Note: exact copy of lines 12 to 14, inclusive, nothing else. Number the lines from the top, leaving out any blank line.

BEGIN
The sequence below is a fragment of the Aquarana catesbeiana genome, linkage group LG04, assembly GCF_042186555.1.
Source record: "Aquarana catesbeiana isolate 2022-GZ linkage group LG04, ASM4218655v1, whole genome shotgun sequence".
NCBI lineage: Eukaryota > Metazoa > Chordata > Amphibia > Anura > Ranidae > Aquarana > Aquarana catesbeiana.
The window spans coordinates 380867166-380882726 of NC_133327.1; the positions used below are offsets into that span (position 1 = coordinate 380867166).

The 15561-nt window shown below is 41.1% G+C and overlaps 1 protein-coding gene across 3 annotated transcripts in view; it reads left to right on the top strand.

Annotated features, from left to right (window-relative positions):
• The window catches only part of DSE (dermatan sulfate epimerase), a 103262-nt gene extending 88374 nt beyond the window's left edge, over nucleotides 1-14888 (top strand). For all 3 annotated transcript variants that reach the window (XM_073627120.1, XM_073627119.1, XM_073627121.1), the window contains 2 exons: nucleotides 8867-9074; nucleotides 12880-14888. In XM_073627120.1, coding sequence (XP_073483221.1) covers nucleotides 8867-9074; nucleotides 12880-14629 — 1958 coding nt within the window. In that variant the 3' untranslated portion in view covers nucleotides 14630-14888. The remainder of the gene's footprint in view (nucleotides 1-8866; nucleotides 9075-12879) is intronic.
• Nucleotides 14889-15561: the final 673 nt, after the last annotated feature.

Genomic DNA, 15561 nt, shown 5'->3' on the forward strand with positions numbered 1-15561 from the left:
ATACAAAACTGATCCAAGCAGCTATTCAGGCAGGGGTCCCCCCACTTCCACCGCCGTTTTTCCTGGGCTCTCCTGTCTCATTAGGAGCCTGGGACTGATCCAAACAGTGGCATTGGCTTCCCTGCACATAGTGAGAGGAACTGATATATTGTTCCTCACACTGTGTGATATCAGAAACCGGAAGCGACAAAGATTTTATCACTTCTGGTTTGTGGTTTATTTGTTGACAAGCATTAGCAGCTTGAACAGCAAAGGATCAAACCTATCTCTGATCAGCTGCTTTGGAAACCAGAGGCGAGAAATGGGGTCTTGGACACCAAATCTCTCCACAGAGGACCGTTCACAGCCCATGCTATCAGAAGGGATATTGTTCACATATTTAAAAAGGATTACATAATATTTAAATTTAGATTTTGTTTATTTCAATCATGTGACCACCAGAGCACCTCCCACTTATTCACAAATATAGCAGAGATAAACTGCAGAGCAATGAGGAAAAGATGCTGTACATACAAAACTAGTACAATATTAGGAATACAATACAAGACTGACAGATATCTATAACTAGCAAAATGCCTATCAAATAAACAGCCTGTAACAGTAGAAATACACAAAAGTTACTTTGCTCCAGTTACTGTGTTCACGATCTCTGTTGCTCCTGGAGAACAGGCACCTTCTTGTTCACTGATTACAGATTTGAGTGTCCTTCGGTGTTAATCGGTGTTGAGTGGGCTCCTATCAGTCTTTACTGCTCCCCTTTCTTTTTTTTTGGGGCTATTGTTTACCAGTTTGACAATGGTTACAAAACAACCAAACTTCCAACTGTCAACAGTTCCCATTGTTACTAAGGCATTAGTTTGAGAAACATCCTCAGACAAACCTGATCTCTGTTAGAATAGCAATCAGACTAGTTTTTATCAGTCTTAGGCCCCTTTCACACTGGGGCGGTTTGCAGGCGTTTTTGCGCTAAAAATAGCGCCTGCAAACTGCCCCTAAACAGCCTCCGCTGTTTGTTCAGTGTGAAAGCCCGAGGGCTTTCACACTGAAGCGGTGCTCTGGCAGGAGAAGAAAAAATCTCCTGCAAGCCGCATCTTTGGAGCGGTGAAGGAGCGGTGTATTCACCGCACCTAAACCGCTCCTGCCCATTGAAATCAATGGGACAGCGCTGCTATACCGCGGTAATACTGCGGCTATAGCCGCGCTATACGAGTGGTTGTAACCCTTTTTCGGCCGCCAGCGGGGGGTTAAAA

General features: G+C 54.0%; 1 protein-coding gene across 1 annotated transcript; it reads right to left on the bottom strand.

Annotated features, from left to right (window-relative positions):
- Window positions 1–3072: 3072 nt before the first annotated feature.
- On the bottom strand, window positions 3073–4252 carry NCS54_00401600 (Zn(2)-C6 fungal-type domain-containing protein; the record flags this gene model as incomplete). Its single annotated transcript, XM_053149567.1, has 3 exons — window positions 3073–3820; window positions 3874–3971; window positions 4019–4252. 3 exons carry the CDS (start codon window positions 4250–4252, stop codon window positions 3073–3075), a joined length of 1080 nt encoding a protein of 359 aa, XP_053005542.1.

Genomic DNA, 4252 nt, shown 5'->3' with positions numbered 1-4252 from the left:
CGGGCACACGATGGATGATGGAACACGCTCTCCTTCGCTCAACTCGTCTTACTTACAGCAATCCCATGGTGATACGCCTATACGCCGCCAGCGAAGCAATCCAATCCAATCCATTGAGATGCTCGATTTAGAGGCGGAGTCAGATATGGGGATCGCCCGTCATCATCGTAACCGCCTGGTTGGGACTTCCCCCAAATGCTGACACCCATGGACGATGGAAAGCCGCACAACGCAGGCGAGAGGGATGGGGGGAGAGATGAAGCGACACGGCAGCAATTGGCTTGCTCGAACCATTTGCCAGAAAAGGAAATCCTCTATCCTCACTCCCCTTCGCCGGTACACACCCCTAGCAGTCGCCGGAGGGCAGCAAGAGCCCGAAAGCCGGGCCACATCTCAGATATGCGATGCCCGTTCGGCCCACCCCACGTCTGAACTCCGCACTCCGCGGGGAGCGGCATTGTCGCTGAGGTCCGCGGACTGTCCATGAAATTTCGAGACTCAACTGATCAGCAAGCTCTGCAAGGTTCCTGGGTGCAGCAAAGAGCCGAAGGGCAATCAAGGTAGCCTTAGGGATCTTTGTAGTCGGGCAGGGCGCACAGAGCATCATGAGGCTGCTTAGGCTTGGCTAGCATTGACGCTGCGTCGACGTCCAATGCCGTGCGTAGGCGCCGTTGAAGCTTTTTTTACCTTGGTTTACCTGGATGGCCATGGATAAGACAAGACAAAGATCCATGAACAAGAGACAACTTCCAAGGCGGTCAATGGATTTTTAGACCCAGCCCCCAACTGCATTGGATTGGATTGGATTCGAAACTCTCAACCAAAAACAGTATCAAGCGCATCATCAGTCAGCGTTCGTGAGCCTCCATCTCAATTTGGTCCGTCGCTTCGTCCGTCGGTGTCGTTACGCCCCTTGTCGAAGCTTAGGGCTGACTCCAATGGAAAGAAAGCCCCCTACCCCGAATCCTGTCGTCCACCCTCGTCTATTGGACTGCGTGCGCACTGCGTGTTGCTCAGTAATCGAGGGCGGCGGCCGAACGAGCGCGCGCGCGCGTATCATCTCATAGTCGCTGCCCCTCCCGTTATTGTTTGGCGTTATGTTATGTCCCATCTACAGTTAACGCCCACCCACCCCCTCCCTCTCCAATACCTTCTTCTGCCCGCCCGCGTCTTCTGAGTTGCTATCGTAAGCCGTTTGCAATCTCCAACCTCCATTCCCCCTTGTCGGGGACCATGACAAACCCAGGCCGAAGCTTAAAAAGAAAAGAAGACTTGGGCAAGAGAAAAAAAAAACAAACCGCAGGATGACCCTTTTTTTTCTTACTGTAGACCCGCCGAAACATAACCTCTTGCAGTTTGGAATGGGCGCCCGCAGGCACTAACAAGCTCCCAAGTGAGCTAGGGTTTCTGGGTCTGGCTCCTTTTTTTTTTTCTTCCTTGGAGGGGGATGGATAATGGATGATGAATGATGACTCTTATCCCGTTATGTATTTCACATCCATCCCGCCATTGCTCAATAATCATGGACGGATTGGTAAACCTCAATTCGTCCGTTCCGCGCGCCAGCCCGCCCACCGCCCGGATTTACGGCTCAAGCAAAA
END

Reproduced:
Annotated features, from left to right (window-relative positions):
- Window positions 1–3072: 3072 nt before the first annotated feature.
- On the bottom strand, window positions 3073–4252 carry NCS54_00401600 (Zn(2)-C6 fungal-type domain-containing protein; the record flags this gene model as incomplete). Its single annotated transcript, XM_053149567.1, has 3 exons — window positions 3073–3820; window positions 3874–3971; window positions 4019–4252. 3 exons carry the CDS (start codon window positions 4250–4252, stop codon window positions 3073–3075), a joined length of 1080 nt encoding a protein of 359 aa, XP_053005542.1.